A Facilitated Web-Based Self-Management Tool for People With Type 1 Diabetes Using an Insulin Pump: Intervention Development Using the Behavior Change Wheel and Theoretical Domains Framework
Reidy C., Foster C., Rogers A.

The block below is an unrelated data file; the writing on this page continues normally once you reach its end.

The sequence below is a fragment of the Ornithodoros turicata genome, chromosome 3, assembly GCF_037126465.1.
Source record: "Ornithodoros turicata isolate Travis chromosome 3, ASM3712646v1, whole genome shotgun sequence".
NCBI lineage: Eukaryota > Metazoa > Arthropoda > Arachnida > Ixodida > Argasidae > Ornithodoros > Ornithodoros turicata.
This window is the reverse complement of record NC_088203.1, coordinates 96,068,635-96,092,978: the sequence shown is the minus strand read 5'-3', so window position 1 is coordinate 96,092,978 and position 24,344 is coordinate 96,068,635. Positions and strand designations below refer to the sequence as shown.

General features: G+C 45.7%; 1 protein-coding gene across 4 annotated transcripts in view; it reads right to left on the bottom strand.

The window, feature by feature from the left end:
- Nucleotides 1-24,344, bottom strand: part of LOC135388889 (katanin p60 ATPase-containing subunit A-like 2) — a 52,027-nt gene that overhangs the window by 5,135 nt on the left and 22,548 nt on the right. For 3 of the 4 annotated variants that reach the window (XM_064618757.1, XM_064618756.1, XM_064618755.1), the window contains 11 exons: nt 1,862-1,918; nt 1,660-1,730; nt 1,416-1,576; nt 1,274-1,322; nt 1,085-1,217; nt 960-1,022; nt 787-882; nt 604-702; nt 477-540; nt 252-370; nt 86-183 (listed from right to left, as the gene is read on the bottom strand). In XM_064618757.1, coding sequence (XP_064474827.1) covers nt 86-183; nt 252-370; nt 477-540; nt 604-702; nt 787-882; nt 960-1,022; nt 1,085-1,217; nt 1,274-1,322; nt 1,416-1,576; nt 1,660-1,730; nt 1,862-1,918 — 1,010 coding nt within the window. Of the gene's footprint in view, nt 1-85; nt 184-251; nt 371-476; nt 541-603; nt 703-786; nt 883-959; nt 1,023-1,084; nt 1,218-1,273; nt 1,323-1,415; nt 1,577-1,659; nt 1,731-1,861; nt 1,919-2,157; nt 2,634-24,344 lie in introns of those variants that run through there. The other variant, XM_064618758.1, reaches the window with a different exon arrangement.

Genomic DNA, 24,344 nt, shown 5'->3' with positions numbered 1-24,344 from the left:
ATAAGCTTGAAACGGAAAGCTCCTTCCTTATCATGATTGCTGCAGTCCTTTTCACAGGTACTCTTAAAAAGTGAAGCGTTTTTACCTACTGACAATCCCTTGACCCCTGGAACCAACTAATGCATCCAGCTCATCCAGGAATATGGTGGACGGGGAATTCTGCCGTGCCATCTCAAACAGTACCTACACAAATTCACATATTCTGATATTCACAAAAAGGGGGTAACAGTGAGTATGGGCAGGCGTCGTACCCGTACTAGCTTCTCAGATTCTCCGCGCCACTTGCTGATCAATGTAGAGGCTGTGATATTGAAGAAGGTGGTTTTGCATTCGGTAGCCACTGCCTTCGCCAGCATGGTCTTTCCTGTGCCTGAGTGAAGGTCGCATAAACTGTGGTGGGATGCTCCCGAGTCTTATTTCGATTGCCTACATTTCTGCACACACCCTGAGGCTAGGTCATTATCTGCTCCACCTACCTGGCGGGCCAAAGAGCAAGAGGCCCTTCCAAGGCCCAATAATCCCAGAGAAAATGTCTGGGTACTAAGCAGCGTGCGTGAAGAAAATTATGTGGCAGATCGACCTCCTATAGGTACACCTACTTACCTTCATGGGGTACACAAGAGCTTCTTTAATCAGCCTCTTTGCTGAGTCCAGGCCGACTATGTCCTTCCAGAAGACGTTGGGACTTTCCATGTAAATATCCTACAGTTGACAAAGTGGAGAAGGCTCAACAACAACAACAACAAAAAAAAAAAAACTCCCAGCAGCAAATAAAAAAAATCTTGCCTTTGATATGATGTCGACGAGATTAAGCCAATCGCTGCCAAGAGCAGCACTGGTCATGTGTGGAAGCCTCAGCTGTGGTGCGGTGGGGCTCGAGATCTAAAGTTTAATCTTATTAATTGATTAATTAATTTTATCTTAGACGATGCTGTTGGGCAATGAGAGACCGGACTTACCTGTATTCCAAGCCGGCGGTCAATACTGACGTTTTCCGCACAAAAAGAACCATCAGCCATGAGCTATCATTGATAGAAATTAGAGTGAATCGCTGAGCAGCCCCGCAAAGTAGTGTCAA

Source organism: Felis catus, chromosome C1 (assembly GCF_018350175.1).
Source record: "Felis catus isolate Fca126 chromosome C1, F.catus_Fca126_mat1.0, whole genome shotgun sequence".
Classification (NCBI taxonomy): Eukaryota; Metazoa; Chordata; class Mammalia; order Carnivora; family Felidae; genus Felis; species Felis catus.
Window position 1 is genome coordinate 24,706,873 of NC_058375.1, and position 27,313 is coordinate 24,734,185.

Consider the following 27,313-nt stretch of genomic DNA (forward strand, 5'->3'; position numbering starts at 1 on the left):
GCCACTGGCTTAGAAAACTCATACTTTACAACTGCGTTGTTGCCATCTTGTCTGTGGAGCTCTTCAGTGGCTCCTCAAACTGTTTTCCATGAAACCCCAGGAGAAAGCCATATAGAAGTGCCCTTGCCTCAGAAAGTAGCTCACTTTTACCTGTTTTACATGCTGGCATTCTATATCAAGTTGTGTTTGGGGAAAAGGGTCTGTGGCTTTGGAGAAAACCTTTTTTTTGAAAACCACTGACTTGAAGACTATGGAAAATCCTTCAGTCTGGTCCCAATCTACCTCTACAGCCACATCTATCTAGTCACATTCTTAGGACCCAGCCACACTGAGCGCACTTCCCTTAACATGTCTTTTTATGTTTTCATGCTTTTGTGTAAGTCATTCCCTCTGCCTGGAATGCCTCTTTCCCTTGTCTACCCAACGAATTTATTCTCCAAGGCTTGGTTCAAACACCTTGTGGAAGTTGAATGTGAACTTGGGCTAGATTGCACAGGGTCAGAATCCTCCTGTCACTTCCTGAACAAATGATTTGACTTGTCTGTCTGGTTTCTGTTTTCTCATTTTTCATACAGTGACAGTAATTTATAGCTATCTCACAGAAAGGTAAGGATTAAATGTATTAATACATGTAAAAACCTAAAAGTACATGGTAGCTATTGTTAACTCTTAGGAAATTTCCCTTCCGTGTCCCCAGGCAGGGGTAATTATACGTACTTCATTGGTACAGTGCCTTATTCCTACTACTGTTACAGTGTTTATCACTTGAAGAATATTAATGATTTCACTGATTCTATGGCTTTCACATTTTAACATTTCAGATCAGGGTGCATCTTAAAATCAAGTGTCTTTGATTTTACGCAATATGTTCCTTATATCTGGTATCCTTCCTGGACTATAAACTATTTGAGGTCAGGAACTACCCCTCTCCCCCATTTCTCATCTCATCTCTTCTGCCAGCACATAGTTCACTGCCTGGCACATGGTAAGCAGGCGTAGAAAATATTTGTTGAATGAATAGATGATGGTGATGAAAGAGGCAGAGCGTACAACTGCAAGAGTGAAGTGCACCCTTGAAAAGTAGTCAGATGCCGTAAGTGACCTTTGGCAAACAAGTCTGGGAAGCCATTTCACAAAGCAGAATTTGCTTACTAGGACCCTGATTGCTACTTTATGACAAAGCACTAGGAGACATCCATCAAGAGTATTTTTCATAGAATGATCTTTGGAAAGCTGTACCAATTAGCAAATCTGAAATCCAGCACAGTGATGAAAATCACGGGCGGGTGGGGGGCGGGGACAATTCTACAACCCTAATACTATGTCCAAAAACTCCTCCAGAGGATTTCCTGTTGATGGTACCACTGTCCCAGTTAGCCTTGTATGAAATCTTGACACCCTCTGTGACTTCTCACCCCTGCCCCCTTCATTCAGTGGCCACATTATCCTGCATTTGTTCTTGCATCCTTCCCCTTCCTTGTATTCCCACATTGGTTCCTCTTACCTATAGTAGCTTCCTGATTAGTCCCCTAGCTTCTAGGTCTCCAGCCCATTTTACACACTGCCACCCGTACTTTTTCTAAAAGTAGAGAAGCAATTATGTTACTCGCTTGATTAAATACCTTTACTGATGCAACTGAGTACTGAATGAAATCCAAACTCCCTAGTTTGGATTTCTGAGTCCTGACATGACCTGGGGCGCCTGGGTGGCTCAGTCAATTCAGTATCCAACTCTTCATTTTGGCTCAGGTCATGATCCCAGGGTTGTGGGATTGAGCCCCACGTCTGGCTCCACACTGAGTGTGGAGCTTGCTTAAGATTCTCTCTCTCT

<jats:sec> <jats:title>Background</jats:title> <jats:p>Type 1 diabetes (T1D) requires intensive self-management (SM). An insulin pump is designed to better support personal T1D management, but at the same time, it exacerbates the complexity and requirements of SM. Research shows that people with diabetes are likely to benefit from navigating and connecting to local means of social support and resources through web-based interventions that offer flexible, innovative, and accessible SM. However, questions remain as to which behavior change mechanisms within such resources benefit patients most and how to foster engagement with and endorsement of SM interventions.</jats:p> </jats:sec> <jats:sec> <jats:title>Objective</jats:title> <jats:p>The aim of this study was to evaluate the perspectives and experiences of people with T1D using an insulin pump and specialist health care professionals (HCPs) and determine what behavior change characteristics and strategies are required to inform the optimization of an existing web-based social network (SN) intervention to support SM.</jats:p> </jats:sec> <jats:sec> <jats:title>Methods</jats:title> <jats:p>Focus groups with insulin pump users (n=19) and specialist HCPs (n=20) in 6 National Health Service (NHS) trusts across the south of England examined the barriers and enablers to incorporating and self-managing an insulin pump. An analysis was undertaken using the Behavior Change Wheel and Theoretical Domains Framework, followed by a taxonomy of behavior change techniques (BCTs) to identify the contents of and strategies for the implementation of a complex health intervention.</jats:p> </jats:sec> <jats:sec> <jats:title>Results</jats:title> <jats:p>A total of 4 themes represent the SM perspectives and experiences of stakeholders: (1) a desire for access to tailored and appropriate resources and information—the support and information required for successful SM are situational and contextual, and these vary according to time and life circumstances, and therefore, these need to be tailored and appropriate; (2) specific social support preferences—taking away isolation as well as providing shared learnings and practical tips, but limitations included the fear of judgment from others and self-pity from peers; (3) the environmental context, that is, capacity and knowledge of pump clinic HCPs—HCPs acknowledge the patient’s need for holistic support but lack confidence in providing it; and (4) professional responsibility and associated risks and dangers, whereas HCPs are fearful of the consequences of promoting non-NHS SM support, and they question whether SM support fits into their role. BCTs were identified to address these issues.</jats:p> </jats:sec> <jats:sec> <jats:title>Conclusions</jats:title> <jats:p>The use of behavioral theory and a validated implementation framework provided a comprehensive approach for systematically identifying barriers and enablers of self-managing T1D with an insulin pump. A web-based SN intervention appears to offer additional forms of SM support while complementing NHS services. However, for intervention implementation, HCPs’ apprehensions about responsibility when signposting to non-NHS SM support would need to be addressed, and opportunistic features would need to be added, through which pump users could actively engage with other people living with T1D.</jats:p> </jats:sec>